Pubdate: Thu, 27 Aug 2015
Source: SF Weekly (CA)
Column: Chem Tales
Copyright: 2015 Village Voice Media
Author: Chris Roberts

Cannabis Plant Seizures Are at Their Lowest Point in Years.


As America's multibillion dollar cannabis industry continues to 
expand, the nation's drug cops are seizing less weed.

In 2009, the first summer of Barack Obama's presidency, a record 10.4 
million marijuana plants were eliminated in America, according to the 
federal Drug Enforcement Administration.

California alone accounted for 7.5 million plants that year, 
according to the DEA's annual report on its "Domestic Cannabis 
Eradication/Suppression Program," one of the biggest multi-agency law 
enforcement efforts in the country.

It was also a record year for the California Department of Justice's 
own Campaign Against Marijuana Planting - CAMP, as it is known and 
cursed throughout the state's pot-producing regions. 
Helicopter-riding police associated with CAMP accounted for 4,463,917 
plants destroyed, the highest in CAMP's 31-year history. (The DEA 
total likely includes CAMP's number, though a spokeswoman for 
Attorney General Kamala Harris was unable to confirm this by press deadline).

Five years later, with recreational cannabis legal in two states and 
medical marijuana spreading even to the Bible Belt, plant seizures plummeted.

In 2013, the most recent year in which national data was available, 
the DEA reported eliminating 4,395,000 million plants, according to 
Special Agent Eduardo Chavez, an agency spokesman. In California, 
seizures dropped to 2.9 million plants.

The state has chilled out even more. Last year, CAMP reported 
destroying 836,596 plants, the lowest total since 2004. (To give you 
an idea of how far we've come since then, 2004 was the year that DEA 
agents raided a six-plant garden in Nevada City. Six plants, 
everybody.) Likewise, DEA's California numbers dropped in 2014 to 
just under 2.7 million plants.

A decrease of 7.5 million to 2.7 million in five years is a 
spectacular drop, but does it mean the war on cannabis is ending?

And if so, who won?

Loquacious after a big bust, law enforcement declined to participate 
in this story. A spokeswoman for the DEA said the agency would have 
no comment beyond providing statistics. Messages left for the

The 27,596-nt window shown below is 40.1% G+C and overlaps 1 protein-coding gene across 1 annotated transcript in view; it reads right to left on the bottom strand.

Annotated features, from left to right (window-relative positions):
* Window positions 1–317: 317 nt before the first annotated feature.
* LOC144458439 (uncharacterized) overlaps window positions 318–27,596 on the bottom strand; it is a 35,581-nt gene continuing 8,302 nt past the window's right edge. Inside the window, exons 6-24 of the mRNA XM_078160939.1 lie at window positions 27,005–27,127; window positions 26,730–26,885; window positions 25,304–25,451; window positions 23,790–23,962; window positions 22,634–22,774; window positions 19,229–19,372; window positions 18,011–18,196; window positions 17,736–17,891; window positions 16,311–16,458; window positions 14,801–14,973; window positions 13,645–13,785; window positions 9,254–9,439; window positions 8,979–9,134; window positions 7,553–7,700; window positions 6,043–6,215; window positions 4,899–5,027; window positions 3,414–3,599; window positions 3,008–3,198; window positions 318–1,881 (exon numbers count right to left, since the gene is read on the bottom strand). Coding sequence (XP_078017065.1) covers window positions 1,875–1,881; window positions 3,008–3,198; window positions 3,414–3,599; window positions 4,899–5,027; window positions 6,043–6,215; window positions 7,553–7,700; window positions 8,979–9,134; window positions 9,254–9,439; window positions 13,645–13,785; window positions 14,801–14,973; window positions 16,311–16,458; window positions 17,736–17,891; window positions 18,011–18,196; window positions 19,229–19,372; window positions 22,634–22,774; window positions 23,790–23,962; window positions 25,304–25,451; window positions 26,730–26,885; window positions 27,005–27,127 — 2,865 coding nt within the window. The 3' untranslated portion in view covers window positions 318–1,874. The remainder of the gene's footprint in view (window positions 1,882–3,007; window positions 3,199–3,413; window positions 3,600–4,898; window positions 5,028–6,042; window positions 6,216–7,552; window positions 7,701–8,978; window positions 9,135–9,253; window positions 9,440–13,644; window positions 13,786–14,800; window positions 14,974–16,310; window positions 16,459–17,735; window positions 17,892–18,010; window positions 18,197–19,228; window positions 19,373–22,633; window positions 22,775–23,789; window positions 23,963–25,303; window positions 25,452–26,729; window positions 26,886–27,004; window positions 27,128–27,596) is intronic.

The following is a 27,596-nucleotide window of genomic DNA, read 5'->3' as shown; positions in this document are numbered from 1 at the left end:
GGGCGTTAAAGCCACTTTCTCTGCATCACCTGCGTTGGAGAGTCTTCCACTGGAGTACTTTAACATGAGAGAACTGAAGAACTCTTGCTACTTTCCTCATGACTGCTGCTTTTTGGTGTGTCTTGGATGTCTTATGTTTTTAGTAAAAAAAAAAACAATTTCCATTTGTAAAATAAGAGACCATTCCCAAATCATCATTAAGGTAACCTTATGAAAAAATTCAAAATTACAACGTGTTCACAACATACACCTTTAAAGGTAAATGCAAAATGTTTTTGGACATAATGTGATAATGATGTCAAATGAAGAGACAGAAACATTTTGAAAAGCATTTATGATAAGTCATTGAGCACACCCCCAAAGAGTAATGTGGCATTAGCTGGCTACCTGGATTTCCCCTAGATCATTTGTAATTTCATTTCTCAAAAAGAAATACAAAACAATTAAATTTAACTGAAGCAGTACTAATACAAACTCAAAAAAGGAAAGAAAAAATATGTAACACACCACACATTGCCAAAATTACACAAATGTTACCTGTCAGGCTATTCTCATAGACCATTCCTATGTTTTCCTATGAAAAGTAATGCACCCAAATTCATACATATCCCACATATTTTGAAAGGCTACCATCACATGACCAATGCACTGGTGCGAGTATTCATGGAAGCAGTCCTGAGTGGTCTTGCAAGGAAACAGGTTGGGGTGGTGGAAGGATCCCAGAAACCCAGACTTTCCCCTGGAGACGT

Trinity, Humboldt, and Mendocino county sheriff's departments were 
not returned; a spokeswoman for the state Department of Justice, 
which administers CAMP, did not answer questions by press deadline.

It's true that attitudes on cannabis have changed more in the last 
few years that in the preceding few decades. Congress has removed 
funding for messing with state-legal weed from the Justice 
Department's budget (though that has no impact on the DEA's ability 
to work with the Forest Service and local law enforcement to rub out 
illegal grows), and federal legislation that would allow cannabis to 
be researched and accessed more easily has record support.

Anecdotally, at least, it appears that law enforcement has also 
shifted its approach. Last summer, the bad old days were revived for 
a few weeks by sheriff's deputies in Mendocino County, who descended 
from helicopters to "summarily eradicate" - read: destroy without 
warrant or warning - pot patches, a legal move under a section of 
case law called the "open fields clause." This summer, authorities' 
most visible presence has been visits from agencies like the state 
Water Board and the Department of Fish and Wildlife. Cannabis 
policing now looks for water use or land-grading violations before 
sending in police.

"In our opinion, that's a good thing," said Hezekiah Allen, a onetime 
grower who now lobbies the state Legislature on behalf of cannabis 
farmers for the Emerald Growers Association. "If you're trying to end 
a war, visits from code enforcement are better" than military-style 
raids, he said.

The summer's big raids fit this more selective pattern. An 
industrial-sized farm on tribal land in remote Modoc County was 
raided after tribe members complained. Similarly, a big eradication 
effort on Yurok tribal land in Humboldt came at that tribe's request. 
And authorities gave water use violations, not plant counts, as the 
main reason behind a big raid in the Island Mountain region of Humboldt.

At the same time, growers' attitudes appear to be shifting. They're 
moving away from cannabis's longtime home hidden in the redwoods.

CAMP is still busiest in the North Coast, where Trinity (90,283 
plants seized last year), Mendocino (66,818) and Humboldt counties 
(37,455) comprise the famed Emerald Triangle.

However, more plants were reported seized in Lake (83,635), Tulare 
(66,509), Shasta (60,143), and Sonoma (52,593) counties than in Humboldt.

Even Santa Clara County, in the heart of Silicon Valley, had more 
plants seized (39,538) than Humboldt.

As cannabis becomes more accepted, this trend will continue. It is 
simply easier and more feasible to operate industrial-sized 
greenhouses near highways and population centers - like in the 
Central Valley, minutes from Interstate 5 - than on a remote 
mountaintop far from the nearest highway. That's one reason why one 
of the year's biggest busts, an 11,000-plant operation, was near 
Fresno and not Ferndale.

But make no mistake: There's no peace yet, and bad players are still out there.

Over half of the pot seized by CAMP last summer was on publicly owned 
land, either national forests, national parks, or tribal land. As 
long as there are renegade grows, there will be helicopter-riding police.

But nearly everywhere else, it appears the drug war really is ending. 
For proof, just look to the sky.
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MAP posted-by: Jay Bergstrom